Tobacco companies interested

As for the private sector beneficiaries, in the House, bill amendments favoring tobacco companies that distribute cigars and cigarettes failed repeatedly. Legislation without any perceived special favors for interest groups passed by a wide margin in the lower chamber last fall.

In the Senate, the beer and wine folks, with support from local officials and law enforcement, demonstrated in recent months that they were determined to win support for a heavily regulated “three-tier system” – comprised of producers, distributors and retailers – that mimics the process for delivering bottled alcoholic beverages. Marijuana processing and testing, with government oversight, would also be a part of the pot process.

“They came very late to the game and they asserted themselves in a big way, demanding a system like their three-tier system,” Callton said.

According to a draft of the new bill, the three-tier-system would be cast aside. Distribution of medical marijuana would be limited to “secure transporters” chosen by retailers. And the licensed participants in the business could grow, process and sell prescribed pot all at the same location, eliminating distributors altogether in some circumstances.

If the three-tier system is dead and small operators would be given more freedom to participate in several stages of the process, the tobacco and beer companies might be written out of the equation.

“Hopefully they will stay in their own lane and stick to doing their own thing,” said Sandra McCormick, chief of staff for Sen. Rick Jones, chair of the Senate Judiciary Committee.

If a statewide petition drive aimed at legalizing marijuana produces a successful ballot proposal later this year, cannabis sales generated in Michigan could eventually reach into the billions of dollars. In Colorado, which has little more than half the population of Michigan, legal weed sales are now running at a $1.2 billion annual pace.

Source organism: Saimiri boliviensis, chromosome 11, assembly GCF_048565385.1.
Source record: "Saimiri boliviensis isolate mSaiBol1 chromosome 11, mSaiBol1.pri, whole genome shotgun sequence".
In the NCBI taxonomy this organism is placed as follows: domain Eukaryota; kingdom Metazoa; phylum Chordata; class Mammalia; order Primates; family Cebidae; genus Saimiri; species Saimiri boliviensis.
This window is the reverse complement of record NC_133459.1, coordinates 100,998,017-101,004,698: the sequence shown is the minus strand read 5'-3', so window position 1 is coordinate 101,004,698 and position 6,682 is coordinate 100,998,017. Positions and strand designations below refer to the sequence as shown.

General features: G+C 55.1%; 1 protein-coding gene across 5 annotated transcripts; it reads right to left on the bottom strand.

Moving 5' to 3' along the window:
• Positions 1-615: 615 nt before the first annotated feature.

False assumptions?

“A lot of people are making a lot of assumptions,” said the Judiciary Committee chairman, Sen. Jones, R-Grand Ledge, in an interview prior to the agreement for new language. “There may be a few guys who distribute beer who also want to distribute marijuana, but not many. The cigarette distributors want in on the action more than the beer guys.”

The primary lobbyist for the cigarette companies is Ron Boji, a power player in the capital who was responsible for the controversial $147 million lease of his downtown Lansing high-rise for new Senate offices.

Jones, a former county sheriff, is among a select group of legislators who have received large campaign contributions during this long process. The senator stressed that the bills, while they appear stalled in his committee, are not dead. Still, as the Legislature inches toward summer break, the legislation’s window of opportunity is shrinking.

The difficulty with solving this issue, according to Jones, is that so many diverse stakeholders are involved: the medical community, organizations that advocate for the nearly 200,000 medical marijuana patients, state and local police, city and township officials, the Attorney General’s office, and numerous business interests.

GOP Senate Majority Leader Arlan Meekhof, who previously balked at a discharge petition sending the issue to the Senate floor, remains undecided on how to handle this emerging industry.

When the three-tier system was carved into the bills, that move cost support among conservative Republican senators who balked at “overregulation” of the industry. In addition, jittery senators who oppose the legalization of grass view a “yes” vote on the pending pot legislation as risky, and they want to see part of the subsequent state revenue fund one of their pet projects.

“Everybody wants to get something,” Jones said.

In this case, something may not be better than nothing. Instead of turning grass into cash, intransigent lawmakers could send the legislation up in smoke.

A freelance writer from Macomb County, Chad Selweski was the political reporter at The Macomb Daily for nearly 30 years. At the Daily he earned 50 journalism awards and in 2014 he was named by Politico as one of the “Media Stars” in seven political battleground states. He can be reached at chad.b.selweski@gmail.com.

June 2, 2016 · Filed under Chad Selweski